I just LOVE what you wrote here about children. We must be on the same wave length, as we are both writing about children. Just reading what you expressed made me feel SO ALIVE. You confirm the greatness in us, which children seem to have in spades (before they indoctrinated). In remembering my true self, most of the effort went into shedding, not "finding". I was already "whole" and already my true self. I just had to let go all that was not me. I still let go more and more. The more I let go, the more I relate to children. They love me, and I love them. Your little Joseph is more beautiful, innocent and alive than I could ever express with words. It shows in all the photos you take of him. I always feel that being in his presence would be pure bliss. You are so blessed dear friend. And so his he, to have you. So glad he has a free spirited wise woman like you in his life.

Think of you often, and a lot lately. Haven't been online as much blogging and commenting. I put a beautiful veggie garden in this summer and it is overflowing with rich colorful food. I am freezing, canning, and drying.

I hope you are well and happy. Always feel connected to you dear one. Much love, Robin

PS I am off to your YouTube channel to see if you've uploaded any more videos of Joseph or yourself. ALWAYS love them so much. :)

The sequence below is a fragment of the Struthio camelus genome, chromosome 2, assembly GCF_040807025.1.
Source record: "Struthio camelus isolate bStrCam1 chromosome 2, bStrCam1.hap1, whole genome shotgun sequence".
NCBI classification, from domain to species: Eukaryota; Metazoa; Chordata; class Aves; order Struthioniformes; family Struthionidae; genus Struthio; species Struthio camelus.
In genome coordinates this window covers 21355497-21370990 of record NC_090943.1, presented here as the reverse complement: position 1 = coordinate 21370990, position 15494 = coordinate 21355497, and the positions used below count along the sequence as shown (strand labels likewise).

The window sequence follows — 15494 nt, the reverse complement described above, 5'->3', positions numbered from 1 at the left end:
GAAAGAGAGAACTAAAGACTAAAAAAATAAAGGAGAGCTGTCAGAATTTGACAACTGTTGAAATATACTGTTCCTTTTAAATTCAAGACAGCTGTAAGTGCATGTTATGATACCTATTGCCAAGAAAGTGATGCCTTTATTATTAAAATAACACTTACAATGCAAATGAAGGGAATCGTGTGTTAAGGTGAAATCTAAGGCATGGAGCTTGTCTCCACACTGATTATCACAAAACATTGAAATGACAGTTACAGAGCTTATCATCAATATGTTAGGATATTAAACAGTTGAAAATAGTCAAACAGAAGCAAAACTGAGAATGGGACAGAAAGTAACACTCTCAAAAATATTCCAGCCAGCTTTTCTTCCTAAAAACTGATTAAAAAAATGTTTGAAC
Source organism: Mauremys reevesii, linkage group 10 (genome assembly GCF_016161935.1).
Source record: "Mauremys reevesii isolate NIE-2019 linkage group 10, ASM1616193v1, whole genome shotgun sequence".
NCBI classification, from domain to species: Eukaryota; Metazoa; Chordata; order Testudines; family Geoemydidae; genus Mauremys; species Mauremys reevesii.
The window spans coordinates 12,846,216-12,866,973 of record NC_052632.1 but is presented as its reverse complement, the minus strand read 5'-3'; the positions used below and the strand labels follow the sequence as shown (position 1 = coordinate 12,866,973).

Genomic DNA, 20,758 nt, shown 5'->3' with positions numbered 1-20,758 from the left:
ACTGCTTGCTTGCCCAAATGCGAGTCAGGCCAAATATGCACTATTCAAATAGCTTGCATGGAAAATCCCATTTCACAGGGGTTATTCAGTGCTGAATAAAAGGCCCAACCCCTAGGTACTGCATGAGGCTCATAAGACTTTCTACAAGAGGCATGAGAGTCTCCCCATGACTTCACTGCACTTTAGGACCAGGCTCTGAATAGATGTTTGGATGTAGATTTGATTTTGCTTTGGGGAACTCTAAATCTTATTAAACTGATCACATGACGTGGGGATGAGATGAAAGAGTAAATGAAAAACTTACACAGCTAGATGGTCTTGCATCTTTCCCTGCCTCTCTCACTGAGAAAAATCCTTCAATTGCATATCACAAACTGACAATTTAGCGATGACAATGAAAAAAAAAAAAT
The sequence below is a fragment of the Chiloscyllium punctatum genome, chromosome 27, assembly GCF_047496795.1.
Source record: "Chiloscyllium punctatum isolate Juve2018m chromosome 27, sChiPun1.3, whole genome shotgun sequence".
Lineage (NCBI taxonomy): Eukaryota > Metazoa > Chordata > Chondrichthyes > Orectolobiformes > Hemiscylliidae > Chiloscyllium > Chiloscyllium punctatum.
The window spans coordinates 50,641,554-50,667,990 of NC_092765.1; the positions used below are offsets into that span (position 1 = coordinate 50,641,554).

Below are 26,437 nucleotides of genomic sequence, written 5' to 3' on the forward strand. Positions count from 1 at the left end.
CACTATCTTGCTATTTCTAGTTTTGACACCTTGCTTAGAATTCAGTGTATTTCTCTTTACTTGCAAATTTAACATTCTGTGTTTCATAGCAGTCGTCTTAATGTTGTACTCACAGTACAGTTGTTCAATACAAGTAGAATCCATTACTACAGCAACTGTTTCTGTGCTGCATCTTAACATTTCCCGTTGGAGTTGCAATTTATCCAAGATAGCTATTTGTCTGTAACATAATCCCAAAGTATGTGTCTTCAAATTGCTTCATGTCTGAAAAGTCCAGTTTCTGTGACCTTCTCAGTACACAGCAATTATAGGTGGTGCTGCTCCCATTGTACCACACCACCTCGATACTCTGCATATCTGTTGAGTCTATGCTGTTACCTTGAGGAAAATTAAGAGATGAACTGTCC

Mike Smith said...

What wonderful pics Peggy!

Marja said...

So agree dear Peggy Children are great teachers They also teach you to enjoy the little things in life and to be in awe with it. I love the honesty. You always know where you are at with a child while adults never say when something is wrong especially here in NZ. The pictures are so gorgeous. He is such a cute little guy. Lots of love from new zealand my friend

Can-Can said...

What a lovely boy! I had the pleasure of my 4-year-old granddaughter's company for 3 weeks in June. She joined me on my morning walks and we often headed to the playground. She walked in such an alive, observant way. She couldn't pass a ledge without climbing on it. She noticed flowers, mushrooms, insects, and so many things that I didn't really pay attention to. Now that she's back at her home, I find myself - climbing on small ledges, noticing so many things, saying hello to the dogs down the street and other things.
Thanks for this post.

Jeff said...

Great photos; yes children look at things without the filter9s) we grown-ups have so it's refreshing to hear their keen take on matters.

Anonymous said...

I don't agree. We have to teach the children. Obviously the joy and innocence of children is great, but left to themselves they become feral.

They need love with boundaries. We need to be responsible. Children know how to have fun but they are not gurus. They need love. They need constraints. Sometimes they embody the worst in humanity.

So carry on loving Joseph,but know that he is a work in progress, and however much you love him, and endow him with saintly qualities, it's up to you to teach him.


He's a child. Unformed. Can go wrong.

That's what I think. Sorry to mess up your perfect world. And that sounds harsh, but I'm just telling it like I see it.

miruspeg said...

Anonymous thanks for giving your point of view in such detail.
Of course children need boundaries, in fact I believe boundaries give them a sense of comfort and security.

We also need to be consistent and establish clear standards of behaviour.

But the point of this post was when adults observe children's delight in the simple pleasures in life like Joseph is showing me, life becomes a wondrous experience again.